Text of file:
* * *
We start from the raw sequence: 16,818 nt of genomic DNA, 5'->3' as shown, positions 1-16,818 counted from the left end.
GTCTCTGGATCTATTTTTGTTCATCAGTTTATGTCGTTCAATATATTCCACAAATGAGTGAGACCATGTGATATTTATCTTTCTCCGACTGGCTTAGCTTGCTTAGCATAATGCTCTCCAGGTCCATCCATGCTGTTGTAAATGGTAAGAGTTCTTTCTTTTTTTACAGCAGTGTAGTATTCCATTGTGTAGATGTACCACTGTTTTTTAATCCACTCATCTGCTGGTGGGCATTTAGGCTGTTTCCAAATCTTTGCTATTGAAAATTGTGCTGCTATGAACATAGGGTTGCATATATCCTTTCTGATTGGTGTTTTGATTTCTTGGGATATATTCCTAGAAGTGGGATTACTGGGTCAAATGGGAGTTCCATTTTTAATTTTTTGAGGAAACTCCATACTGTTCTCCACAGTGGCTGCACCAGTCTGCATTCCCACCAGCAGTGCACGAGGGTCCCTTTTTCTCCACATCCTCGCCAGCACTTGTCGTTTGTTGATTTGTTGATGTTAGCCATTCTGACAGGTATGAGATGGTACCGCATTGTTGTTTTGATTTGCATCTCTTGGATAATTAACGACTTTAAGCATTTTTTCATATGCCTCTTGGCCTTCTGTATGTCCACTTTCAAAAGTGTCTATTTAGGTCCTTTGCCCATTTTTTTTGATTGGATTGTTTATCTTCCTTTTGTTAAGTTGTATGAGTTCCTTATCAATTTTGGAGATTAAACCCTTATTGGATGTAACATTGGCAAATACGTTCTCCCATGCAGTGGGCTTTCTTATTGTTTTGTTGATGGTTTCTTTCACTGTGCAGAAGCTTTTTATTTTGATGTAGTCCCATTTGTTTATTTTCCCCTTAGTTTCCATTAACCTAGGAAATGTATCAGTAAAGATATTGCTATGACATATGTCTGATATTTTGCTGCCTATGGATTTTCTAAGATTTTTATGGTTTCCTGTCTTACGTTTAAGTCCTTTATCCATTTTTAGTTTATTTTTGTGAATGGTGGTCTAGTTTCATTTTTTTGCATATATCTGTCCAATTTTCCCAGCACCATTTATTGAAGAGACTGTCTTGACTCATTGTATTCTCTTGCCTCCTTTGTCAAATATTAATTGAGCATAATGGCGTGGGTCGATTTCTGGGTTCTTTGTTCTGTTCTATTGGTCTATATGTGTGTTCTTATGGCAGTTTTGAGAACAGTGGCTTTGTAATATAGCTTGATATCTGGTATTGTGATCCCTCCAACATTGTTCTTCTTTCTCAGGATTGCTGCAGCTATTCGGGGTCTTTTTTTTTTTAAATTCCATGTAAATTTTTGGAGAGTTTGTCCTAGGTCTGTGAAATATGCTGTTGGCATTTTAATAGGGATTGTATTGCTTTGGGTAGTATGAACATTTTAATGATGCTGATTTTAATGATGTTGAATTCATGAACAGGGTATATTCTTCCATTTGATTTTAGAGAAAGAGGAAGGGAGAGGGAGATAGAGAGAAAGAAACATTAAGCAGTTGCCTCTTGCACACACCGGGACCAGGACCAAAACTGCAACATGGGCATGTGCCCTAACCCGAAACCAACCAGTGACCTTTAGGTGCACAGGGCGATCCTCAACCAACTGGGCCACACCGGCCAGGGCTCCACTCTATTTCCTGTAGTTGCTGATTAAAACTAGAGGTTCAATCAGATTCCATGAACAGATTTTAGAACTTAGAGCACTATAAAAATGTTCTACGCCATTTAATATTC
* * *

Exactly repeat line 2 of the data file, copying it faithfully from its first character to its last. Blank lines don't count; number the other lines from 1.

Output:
GTCTCTGGATCTATTTTTGTTCATCAGTTTATGTCGTTCAATATATTCCACAAATGAGTGAGACCATGTGATATTTATCTTTCTCCGACTGGCTTAGCTTGCTTAGCATAATGCTCTCCAGGTCCATCCATGCTGTTGTAAATGGTAAGAGTTCTTTCTTTTTTTACAGCAGTGTAGTATTCCATTGTGTAGATGTACCACTGTTTTTTAATCCACTCATCTGCTGGTGGGCATTTAGGCTGTTTCCAAATCTTTGCTATTGAAAATTGTGCTGCTATGAACATAGGGTTGCATATATCCTTTCTGATTGGTGTTTTGATTTCTTGGGATATATTCCTAGAAGTGGGATTACTGGGTCAAATGGGAGTTCCATTTTTAATTTTTTGAGGAAACTCCATACTGTTCTCCACAGTGGCTGCACCAGTCTGCATTCCCACCAGCAGTGCACGAGGGTCCCTTTTTCTCCACATCCTCGCCAGCACTTGTCGTTTGTTGATTTGTTGATGTTAGCCATTCTGACAGGTATGAGATGGTACCGCATTGTTGTTTTGATTTGCATCTCTTGGATAATTAACGACTTTAAGCATTTTTTCATATGCCTCTTGGCCTTCTGTATGTCCACTTTCAAAAGTGTCTATTTAGGTCCTTTGCCCATTTTTTTTGATTGGATTGTTTATCTTCCTTTTGTTAAGTTGTATGAGTTCCTTATCAATTTTGGAGATTAAACCCTTATTGGATGTAACATTGGCAAATACGTTCTCCCATGCAGTGGGCTTTCTTATTGTTTTGTTGATGGTTTCTTTCACTGTGCAGAAGCTTTTTATTTTGATGTAGTCCCATTTGTTTATTTTCCCCTTAGTTTCCATTAACCTAGGAAATGTATCAGTAAAGATATTGCTATGACATATGTCTGATATTTTGCTGCCTATGGATTTTCTAAGATTTTTATGGTTTCCTGTCTTACGTTTAAGTCCTTTATCCATTTTTAGTTTATTTTTGTGAATGGTGGTCTAGTTTCATTTTTTTGCATATATCTGTCCAATTTTCCCAGCACCATTTATTGAAGAGACTGTCTTGACTCATTGTATTCTCTTGCCTCCTTTGTCAAATATTAATTGAGCATAATGGCGTGGGTCGATTTCTGGGTTCTTTGTTCTGTTCTATTGGTCTATATGTGTGTTCTTATGGCAGTTTTGAGAACAGTGGCTTTGTAATATAGCTTGATATCTGGTATTGTGATCCCTCCAACATTGTTCTTCTTTCTCAGGATTGCTGCAGCTATTCGGGGTCTTTTTTTTTTTAAATTCCATGTAAATTTTTGGAGAGTTTGTCCTAGGTCTGTGAAATATGCTGTTGGCATTTTAATAGGGATTGTATTGCTTTGGGTAGTATGAACATTTTAATGATGCTGATTTTAATGATGTTGAATTCATGAACAGGGTATATTCTTCCATTTGATTTTAGAGAAAGAGGAAGGGAGAGGGAGATAGAGAGAAAGAAACATTAAGCAGTTGCCTCTTGCACACACCGGGACCAGGACCAAAACTGCAACATGGGCATGTGCCCTAACCCGAAACCAACCAGTGACCTTTAGGTGCACAGGGCGATCCTCAACCAACTGGGCCACACCGGCCAGGGCTCCACTCTATTTCCTGTAGTTGCTGATTAAAACTAGAGGTTCAATCAGATTCCATGAACAGATTTTAGAACTTAGAGCACTATAAAAATGTTCTACGCCATTTAATATTC